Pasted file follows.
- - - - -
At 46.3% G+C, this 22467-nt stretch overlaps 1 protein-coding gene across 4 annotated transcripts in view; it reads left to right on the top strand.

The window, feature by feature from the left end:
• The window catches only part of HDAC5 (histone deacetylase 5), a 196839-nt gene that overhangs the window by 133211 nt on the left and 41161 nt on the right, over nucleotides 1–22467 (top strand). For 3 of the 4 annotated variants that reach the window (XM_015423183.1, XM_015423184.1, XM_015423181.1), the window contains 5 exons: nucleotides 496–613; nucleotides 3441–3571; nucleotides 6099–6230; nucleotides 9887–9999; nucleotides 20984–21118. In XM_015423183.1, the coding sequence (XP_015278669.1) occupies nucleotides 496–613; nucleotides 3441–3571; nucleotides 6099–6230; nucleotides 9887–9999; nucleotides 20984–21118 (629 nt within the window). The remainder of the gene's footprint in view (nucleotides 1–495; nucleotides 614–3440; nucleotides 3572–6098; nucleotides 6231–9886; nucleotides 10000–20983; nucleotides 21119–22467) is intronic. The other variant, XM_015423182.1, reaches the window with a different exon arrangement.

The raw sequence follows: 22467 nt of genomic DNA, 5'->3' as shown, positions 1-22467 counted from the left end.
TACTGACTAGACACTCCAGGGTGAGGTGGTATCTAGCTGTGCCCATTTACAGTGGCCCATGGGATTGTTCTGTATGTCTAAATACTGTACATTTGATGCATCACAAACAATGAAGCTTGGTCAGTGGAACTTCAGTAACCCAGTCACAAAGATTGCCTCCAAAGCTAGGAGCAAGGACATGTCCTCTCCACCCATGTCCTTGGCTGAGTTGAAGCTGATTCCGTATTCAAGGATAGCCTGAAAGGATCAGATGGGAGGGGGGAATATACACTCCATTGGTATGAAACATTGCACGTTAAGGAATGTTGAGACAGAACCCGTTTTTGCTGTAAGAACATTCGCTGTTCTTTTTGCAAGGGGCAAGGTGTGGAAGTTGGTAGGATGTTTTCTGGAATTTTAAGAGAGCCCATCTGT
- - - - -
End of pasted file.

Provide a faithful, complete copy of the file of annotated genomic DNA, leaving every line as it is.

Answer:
At 46.3% G+C, this 22467-nt stretch overlaps 1 protein-coding gene across 4 annotated transcripts in view; it reads left to right on the top strand.

The window, feature by feature from the left end:
• The window catches only part of HDAC5 (histone deacetylase 5), a 196839-nt gene that overhangs the window by 133211 nt on the left and 41161 nt on the right, over nucleotides 1–22467 (top strand). For 3 of the 4 annotated variants that reach the window (XM_015423183.1, XM_015423184.1, XM_015423181.1), the window contains 5 exons: nucleotides 496–613; nucleotides 3441–3571; nucleotides 6099–6230; nucleotides 9887–9999; nucleotides 20984–21118. In XM_015423183.1, the coding sequence (XP_015278669.1) occupies nucleotides 496–613; nucleotides 3441–3571; nucleotides 6099–6230; nucleotides 9887–9999; nucleotides 20984–21118 (629 nt within the window). The remainder of the gene's footprint in view (nucleotides 1–495; nucleotides 614–3440; nucleotides 3572–6098; nucleotides 6231–9886; nucleotides 10000–20983; nucleotides 21119–22467) is intronic. The other variant, XM_015423182.1, reaches the window with a different exon arrangement.

The raw sequence follows: 22467 nt of genomic DNA, 5'->3' as shown, positions 1-22467 counted from the left end.
TACTGACTAGACACTCCAGGGTGAGGTGGTATCTAGCTGTGCCCATTTACAGTGGCCCATGGGATTGTTCTGTATGTCTAAATACTGTACATTTGATGCATCACAAACAATGAAGCTTGGTCAGTGGAACTTCAGTAACCCAGTCACAAAGATTGCCTCCAAAGCTAGGAGCAAGGACATGTCCTCTCCACCCATGTCCTTGGCTGAGTTGAAGCTGATTCCGTATTCAAGGATAGCCTGAAAGGATCAGATGGGAGGGGGGAATATACACTCCATTGGTATGAAACATTGCACGTTAAGGAATGTTGAGACAGAACCCGTTTTTGCTGTAAGAACATTCGCTGTTCTTTTTGCAAGGGGCAAGGTGTGGAAGTTGGTAGGATGTTTTCTGGAATTTTAAGAGAGCCCATCTGT